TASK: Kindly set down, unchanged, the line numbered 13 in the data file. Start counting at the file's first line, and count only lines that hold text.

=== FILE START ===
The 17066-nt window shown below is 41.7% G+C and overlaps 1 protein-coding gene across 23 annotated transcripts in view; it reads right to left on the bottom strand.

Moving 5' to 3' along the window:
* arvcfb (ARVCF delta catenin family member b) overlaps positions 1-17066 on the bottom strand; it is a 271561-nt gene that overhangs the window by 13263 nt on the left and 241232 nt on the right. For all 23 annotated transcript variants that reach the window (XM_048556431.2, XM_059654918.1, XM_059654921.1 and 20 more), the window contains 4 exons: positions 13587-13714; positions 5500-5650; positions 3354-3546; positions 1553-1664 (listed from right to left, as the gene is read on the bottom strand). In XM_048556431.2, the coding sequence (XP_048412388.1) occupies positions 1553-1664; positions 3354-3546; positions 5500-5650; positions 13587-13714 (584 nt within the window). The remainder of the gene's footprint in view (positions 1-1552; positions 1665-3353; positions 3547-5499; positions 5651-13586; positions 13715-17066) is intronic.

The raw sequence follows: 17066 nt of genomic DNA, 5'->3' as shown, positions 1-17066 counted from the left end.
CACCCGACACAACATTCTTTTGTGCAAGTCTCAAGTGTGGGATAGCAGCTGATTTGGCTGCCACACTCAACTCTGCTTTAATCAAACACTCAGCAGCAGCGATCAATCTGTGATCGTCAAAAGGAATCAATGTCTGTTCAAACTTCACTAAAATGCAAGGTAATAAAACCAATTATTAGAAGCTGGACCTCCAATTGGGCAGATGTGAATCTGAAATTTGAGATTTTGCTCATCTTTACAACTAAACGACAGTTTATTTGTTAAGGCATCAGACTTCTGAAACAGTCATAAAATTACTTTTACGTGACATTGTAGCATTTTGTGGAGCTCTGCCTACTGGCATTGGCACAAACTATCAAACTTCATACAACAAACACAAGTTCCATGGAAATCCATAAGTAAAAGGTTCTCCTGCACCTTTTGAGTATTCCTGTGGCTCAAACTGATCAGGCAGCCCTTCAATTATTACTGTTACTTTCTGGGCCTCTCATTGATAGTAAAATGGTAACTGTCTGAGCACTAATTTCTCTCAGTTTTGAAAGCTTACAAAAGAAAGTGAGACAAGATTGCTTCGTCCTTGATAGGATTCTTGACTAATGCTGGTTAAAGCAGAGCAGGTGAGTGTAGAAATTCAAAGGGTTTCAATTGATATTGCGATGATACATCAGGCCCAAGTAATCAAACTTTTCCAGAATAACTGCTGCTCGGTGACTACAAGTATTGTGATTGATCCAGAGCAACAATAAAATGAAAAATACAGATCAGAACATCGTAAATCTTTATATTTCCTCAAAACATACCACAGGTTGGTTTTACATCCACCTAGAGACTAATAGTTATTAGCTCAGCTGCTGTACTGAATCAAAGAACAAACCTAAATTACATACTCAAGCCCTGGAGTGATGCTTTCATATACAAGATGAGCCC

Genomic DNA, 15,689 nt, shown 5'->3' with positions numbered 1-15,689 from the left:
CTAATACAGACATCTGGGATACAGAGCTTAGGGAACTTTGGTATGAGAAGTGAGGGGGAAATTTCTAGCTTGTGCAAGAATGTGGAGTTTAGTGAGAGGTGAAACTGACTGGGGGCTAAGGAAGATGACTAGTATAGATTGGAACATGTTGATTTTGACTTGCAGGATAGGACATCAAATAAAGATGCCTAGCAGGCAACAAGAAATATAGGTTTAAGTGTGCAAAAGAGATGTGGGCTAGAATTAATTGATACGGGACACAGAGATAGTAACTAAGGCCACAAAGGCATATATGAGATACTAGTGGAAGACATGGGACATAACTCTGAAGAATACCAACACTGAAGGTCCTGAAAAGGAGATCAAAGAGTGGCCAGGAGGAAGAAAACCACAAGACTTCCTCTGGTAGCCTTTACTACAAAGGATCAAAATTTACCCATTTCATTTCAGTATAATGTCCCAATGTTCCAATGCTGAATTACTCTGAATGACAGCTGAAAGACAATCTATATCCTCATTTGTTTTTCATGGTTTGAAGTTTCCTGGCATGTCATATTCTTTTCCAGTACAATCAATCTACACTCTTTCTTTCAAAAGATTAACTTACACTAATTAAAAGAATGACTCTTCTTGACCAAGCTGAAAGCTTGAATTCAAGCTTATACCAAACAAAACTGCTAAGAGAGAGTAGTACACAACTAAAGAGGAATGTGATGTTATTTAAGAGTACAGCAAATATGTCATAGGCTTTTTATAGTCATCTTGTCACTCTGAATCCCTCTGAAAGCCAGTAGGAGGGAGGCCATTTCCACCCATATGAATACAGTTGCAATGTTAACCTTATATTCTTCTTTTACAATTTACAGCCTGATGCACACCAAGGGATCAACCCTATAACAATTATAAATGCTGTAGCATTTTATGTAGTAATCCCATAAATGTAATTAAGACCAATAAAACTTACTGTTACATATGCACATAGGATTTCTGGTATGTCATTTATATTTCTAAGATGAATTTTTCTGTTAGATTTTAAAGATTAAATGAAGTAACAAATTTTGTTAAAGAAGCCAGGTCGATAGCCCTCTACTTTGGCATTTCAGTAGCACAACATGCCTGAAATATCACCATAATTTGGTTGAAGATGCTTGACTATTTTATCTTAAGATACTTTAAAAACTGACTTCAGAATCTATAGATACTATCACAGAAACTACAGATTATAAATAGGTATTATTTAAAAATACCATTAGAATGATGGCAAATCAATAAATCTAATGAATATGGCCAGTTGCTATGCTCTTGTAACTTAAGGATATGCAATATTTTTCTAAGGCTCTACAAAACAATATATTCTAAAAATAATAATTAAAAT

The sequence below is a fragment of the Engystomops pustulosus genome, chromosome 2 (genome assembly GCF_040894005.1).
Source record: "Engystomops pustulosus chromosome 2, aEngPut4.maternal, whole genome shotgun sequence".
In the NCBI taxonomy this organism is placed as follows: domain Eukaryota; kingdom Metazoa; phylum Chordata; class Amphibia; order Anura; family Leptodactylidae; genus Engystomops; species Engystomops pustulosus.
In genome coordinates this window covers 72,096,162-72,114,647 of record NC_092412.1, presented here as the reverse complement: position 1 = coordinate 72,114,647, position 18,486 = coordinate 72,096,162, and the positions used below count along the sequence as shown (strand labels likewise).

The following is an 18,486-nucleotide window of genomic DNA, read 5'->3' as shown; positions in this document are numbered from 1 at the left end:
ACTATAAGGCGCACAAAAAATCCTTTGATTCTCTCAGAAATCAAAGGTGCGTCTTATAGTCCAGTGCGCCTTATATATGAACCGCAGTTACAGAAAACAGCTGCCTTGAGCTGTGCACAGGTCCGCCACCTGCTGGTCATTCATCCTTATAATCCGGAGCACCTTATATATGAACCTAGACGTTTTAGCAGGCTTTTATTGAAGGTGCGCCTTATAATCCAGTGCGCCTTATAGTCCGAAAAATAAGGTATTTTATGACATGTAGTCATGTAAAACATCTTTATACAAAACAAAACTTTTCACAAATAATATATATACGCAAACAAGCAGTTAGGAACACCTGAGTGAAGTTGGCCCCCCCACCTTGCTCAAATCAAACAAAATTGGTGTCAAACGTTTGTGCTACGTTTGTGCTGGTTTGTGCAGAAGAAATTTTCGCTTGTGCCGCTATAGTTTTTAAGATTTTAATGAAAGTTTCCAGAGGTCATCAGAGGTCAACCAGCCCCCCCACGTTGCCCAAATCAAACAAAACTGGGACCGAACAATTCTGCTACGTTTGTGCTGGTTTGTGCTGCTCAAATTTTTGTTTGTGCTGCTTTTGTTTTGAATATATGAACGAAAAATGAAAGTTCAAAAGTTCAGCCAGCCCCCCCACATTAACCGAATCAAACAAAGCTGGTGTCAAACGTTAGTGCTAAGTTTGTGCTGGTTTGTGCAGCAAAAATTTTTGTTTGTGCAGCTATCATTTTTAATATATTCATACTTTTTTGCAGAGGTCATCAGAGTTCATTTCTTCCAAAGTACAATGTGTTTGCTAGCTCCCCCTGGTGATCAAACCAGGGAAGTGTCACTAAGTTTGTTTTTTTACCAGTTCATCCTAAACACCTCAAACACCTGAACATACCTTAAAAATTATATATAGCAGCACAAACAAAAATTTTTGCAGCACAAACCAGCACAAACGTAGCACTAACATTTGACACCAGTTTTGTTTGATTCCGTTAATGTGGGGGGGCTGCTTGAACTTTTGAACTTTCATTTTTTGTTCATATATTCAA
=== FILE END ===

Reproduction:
ACTATAAGGCGCACAAAAAATCCTTTGATTCTCTCAGAAATCAAAGGTGCGTCTTATAGTCCAGTGCGCCTTATATATGAACCGCAGTTACAGAAAACAGCTGCCTTGAGCTGTGCACAGGTCCGCCACCTGCTGGTCATTCATCCTTATAATCCGGAGCACCTTATATATGAACCTAGACGTTTTAGCAGGCTTTTATTGAAGGTGCGCCTTATAATCCAGTGCGCCTTATAGTCCGAAAAATAAGGTATTTTATGACATGTAGTCATGTAAAACATCTTTATACAAAACAAAACTTTTCACAAATAATATATATACGCAAACAAGCAGTTAGGAACACCTGAGTGAAGTTGGCCCCCCCACCTTGCTCAAATCAAACAAAATTGGTGTCAAACGTTTGTGCTACGTTTGTGCTGGTTTGTGCAGAAGAAATTTTCGCTTGTGCCGCTATAGTTTTTAAGATTTTAATGAAAGTTTCCAGAGGTCATCAGAGGTCAACCAGCCCCCCCACGTTGCCCAAATCAAACAAAACTGGGACCGAACAATTCTGCTACGTTTGTGCTGGTTTGTGCTGCTCAAATTTTTGTTTGTGCTGCTTTTGTTTTGAATATATGAACGAAAAATGAAAGTTCAAAAGTTCAGCCAGCCCCCCCACATTAACCGAATCAAACAAAGCTGGTGTCAAACGTTAGTGCTAAGTTTGTGCTGGTTTGTGCAGCAAAAATTTTTGTTTGTGCAGCTATCATTTTTAATATATTCATACTTTTTTGCAGAGGTCATCAGAGTTCATTTCTTCCAAAGTACAATGTGTTTGCTAGCTCCCCCTGGTGATCAAACCAGGGAAGTGTCACTAAGTTTGTTTTTTTACCAGTTCATCCTAAACACCTCAAACACCTGAACATACCTTAAAAATTATATATAGCAGCACAAACAAAAATTTTTGCAGCACAAACCAGCACAAACGTAGCACTAACATTTGACACCAGTTTTGTTTGATTCCGTTAATGTGGGGGGGCTGCTTGAACTTTTGAACTTTCATTTTTTGTTCATATATTCAA